What to Know in Washington: 2017 Tax Law on Table in Aid Bill

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Some of the most contested pieces of the 2017 tax overhaul are being revisited as the White House and Congress begin to discuss another round of economic stimulus, including restoring the break for entertaining business clients and lifting the cap on state and local deductions.

Speaker Nancy Pelosi (D-Calif.) said the next coronavirus response bill should suspend the $10,000 cap on deductions for state and local taxes. President Donald Trump wants to restore a tax break for corporate client outings, dinners, sporting games, concerts and cruises, which were limited under the tax overhaul.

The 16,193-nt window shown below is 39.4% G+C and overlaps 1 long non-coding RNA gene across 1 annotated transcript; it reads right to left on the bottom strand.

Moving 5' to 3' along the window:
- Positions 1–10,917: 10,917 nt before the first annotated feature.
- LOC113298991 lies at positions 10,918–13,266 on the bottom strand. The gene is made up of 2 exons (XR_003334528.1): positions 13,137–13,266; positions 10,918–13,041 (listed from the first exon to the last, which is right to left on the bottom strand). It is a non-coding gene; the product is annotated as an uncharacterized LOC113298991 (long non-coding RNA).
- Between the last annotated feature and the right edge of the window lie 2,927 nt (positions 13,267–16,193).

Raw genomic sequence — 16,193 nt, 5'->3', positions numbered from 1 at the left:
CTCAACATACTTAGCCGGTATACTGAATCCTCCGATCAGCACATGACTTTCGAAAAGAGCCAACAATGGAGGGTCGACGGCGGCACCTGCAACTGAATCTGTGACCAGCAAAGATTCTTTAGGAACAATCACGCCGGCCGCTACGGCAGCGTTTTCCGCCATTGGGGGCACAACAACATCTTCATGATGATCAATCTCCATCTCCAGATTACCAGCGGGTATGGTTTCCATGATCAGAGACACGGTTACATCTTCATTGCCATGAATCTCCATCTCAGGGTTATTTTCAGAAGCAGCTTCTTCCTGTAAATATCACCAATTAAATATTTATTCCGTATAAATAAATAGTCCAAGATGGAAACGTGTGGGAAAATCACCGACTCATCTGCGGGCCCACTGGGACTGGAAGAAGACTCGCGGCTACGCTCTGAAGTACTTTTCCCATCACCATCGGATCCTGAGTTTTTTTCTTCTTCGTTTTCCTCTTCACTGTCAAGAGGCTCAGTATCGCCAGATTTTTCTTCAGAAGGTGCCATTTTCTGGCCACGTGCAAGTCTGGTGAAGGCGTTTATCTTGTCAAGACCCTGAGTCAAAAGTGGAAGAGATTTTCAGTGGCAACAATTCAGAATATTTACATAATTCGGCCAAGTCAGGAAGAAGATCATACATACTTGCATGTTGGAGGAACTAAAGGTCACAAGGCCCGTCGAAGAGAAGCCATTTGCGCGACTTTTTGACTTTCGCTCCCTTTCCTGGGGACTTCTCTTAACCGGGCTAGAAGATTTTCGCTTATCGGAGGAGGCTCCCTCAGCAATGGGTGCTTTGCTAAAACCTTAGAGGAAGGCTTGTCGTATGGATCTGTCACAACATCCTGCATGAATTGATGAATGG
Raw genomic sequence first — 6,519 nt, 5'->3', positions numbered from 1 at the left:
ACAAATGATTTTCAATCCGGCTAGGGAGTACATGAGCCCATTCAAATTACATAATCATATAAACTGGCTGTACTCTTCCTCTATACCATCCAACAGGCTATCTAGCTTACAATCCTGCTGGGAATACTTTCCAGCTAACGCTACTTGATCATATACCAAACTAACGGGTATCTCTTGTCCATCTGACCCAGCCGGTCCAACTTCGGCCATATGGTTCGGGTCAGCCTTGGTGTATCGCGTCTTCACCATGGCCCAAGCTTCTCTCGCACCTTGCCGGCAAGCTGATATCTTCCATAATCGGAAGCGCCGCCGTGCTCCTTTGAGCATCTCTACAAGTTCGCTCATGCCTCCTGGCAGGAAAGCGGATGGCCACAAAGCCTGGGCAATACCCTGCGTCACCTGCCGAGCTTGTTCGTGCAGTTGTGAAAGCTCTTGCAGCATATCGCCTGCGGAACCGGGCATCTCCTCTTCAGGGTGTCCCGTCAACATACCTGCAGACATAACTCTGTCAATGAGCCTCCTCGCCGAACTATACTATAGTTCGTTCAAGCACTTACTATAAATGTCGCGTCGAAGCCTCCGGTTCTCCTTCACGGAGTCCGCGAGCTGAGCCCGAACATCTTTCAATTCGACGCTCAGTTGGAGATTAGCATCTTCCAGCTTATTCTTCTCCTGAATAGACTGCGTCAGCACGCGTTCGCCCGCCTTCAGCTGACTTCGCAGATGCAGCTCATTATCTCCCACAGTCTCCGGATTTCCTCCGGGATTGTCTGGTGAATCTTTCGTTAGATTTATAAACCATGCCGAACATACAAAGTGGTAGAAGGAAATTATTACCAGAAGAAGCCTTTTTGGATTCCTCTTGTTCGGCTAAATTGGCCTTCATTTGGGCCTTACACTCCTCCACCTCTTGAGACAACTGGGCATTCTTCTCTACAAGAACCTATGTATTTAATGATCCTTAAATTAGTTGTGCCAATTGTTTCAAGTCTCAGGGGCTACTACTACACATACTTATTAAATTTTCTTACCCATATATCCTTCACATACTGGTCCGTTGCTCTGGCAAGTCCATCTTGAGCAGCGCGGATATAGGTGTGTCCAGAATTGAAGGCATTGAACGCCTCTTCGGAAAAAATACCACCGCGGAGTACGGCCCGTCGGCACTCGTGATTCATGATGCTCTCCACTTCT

“Congress must pass the old, and very strongly proven, deductibility by businesses on restaurants and entertainment,” Trump said in a tweet yesterday. “This will bring restaurants, and everything related, back – and stronger than ever. Move quickly, they will all be saved.”

Changes will not be easy.

The deduction cap for state and local taxes was a large cost-saving measure in the $1.5 trillion tax-cut plan enacted in 2017, and reversing that would benefit people largely in states run by Democrats. Republicans have already called the idea a “non-starter” and accuse Democrats of using the virus crisis to repeal the most politically contested portion of the tax law.

Restoring the deduction for corporate entertainment costs could benefit Trump’s own companies and wouldn’t help venues that are shut down for a prolonged period of time. The 2017 tax law eliminated writeoffs for entertainment expenses while leaving intact a 50% deduction for client meals. The president has said he wants to make that tax break more generous.

“I think it will open up the restaurant business,” he remarked at a White House briefing last night.